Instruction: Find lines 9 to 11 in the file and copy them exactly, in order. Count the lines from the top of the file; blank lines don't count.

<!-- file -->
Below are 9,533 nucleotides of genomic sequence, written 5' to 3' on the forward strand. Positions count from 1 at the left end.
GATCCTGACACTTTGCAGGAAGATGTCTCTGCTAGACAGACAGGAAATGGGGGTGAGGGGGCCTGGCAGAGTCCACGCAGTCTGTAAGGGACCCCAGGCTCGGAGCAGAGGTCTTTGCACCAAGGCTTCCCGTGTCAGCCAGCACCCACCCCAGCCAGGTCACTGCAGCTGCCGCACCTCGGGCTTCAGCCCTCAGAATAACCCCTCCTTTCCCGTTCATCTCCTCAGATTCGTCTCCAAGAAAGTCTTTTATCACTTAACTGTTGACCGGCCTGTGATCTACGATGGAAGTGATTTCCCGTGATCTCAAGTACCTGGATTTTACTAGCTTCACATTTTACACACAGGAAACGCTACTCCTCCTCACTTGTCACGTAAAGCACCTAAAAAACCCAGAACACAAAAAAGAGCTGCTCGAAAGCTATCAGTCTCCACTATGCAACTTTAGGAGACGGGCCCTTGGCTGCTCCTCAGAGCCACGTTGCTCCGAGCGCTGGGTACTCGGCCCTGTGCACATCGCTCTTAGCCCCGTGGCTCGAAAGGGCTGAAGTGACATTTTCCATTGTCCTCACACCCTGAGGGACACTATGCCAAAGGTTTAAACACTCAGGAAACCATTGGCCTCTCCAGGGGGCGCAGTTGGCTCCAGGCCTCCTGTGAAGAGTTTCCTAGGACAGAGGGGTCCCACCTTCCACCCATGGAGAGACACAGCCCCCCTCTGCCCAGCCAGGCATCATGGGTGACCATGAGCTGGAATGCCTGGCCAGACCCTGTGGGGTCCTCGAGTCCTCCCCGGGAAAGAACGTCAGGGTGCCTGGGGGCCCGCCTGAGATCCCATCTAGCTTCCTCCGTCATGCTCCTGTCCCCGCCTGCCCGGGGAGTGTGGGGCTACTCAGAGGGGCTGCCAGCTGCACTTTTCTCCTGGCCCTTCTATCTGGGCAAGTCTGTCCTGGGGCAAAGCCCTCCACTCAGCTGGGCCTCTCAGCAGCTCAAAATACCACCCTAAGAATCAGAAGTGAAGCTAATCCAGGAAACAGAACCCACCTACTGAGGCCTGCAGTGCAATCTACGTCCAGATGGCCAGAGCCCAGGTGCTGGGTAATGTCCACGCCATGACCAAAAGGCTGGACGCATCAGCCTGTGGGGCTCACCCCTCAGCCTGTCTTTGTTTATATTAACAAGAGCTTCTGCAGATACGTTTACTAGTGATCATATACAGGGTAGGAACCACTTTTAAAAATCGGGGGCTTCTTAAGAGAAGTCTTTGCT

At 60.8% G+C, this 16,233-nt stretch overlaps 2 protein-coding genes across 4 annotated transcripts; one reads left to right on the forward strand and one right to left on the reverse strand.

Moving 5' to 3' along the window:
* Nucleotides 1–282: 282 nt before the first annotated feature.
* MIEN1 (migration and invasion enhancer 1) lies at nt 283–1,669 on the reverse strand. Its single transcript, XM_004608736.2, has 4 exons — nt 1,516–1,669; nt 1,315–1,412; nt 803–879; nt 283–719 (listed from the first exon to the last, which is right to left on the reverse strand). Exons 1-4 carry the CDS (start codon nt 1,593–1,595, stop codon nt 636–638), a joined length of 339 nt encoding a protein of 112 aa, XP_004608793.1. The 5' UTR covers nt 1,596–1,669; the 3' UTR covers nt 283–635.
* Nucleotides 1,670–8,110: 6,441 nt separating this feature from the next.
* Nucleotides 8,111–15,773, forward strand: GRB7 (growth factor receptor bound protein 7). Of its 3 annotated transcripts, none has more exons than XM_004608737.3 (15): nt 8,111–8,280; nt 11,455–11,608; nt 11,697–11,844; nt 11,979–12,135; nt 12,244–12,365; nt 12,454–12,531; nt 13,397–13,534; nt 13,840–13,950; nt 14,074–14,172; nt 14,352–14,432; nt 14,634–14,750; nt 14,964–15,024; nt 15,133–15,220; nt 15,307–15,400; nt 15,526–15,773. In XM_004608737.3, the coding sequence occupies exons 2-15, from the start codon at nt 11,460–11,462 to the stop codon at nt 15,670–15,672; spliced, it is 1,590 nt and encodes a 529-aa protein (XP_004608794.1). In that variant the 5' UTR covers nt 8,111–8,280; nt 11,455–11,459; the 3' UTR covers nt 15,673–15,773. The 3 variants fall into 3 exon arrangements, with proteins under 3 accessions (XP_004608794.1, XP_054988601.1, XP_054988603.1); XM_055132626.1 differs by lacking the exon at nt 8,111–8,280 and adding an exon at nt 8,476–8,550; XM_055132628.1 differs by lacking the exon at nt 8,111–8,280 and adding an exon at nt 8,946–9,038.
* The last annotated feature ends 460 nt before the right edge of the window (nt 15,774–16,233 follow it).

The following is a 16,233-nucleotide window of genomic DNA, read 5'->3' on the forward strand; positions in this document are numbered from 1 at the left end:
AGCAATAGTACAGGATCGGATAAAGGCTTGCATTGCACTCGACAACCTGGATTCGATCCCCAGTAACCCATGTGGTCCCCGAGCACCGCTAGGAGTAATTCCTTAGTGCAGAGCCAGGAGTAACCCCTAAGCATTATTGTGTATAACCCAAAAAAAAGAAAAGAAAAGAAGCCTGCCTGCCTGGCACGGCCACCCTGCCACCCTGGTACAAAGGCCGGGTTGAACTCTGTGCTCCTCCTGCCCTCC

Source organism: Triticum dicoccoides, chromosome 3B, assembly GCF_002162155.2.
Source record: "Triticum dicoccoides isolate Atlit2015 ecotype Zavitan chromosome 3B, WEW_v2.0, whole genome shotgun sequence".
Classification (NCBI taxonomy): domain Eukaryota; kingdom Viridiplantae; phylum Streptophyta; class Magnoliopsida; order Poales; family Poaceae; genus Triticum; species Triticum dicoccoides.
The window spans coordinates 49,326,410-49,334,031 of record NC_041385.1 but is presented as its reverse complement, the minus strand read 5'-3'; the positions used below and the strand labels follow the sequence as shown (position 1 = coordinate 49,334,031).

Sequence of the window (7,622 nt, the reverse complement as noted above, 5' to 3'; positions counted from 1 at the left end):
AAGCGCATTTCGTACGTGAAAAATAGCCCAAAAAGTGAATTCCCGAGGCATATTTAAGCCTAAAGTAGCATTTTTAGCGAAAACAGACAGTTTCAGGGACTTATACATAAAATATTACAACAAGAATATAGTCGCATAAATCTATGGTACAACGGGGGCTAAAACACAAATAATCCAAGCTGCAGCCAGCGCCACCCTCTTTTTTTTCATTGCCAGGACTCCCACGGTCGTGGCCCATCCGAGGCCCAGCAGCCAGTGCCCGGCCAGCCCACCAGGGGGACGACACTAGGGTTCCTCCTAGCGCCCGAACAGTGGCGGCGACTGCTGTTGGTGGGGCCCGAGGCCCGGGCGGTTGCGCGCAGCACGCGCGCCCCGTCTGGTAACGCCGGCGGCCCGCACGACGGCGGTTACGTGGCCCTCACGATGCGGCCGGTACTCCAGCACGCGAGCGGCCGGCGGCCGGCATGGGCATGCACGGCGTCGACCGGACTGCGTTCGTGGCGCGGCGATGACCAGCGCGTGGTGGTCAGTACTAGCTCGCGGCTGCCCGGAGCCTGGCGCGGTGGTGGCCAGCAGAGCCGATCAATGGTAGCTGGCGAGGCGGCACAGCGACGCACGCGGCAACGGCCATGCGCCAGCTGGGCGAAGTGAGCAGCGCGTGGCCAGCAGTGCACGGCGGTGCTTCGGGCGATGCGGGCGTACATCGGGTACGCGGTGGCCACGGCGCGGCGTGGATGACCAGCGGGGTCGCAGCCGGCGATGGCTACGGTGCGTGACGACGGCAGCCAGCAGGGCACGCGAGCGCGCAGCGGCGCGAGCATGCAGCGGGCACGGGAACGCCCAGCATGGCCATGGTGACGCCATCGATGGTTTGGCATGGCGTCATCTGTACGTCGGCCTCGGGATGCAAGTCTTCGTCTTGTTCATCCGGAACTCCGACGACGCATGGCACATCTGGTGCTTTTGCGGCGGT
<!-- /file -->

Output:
* The last annotated feature ends 460 nt before the right edge of the window (nt 15,774–16,233 follow it).

The following is a 16,233-nucleotide window of genomic DNA, read 5'->3' on the forward strand; positions in this document are numbered from 1 at the left end:
AGCAATAGTACAGGATCGGATAAAGGCTTGCATTGCACTCGACAACCTGGATTCGATCCCCAGTAACCCATGTGGTCCCCGAGCACCGCTAGGAGTAATTCCTTAGTGCAGAGCCAGGAGTAACCCCTAAGCATTATTGTGTATAACCCAAAAAAAAGAAAAGAAAAGAAGCCTGCCTGCCTGGCACGGCCACCCTGCCACCCTGGTACAAAGGCCGGGTTGAACTCTGTGCTCCTCCTGCCCTCC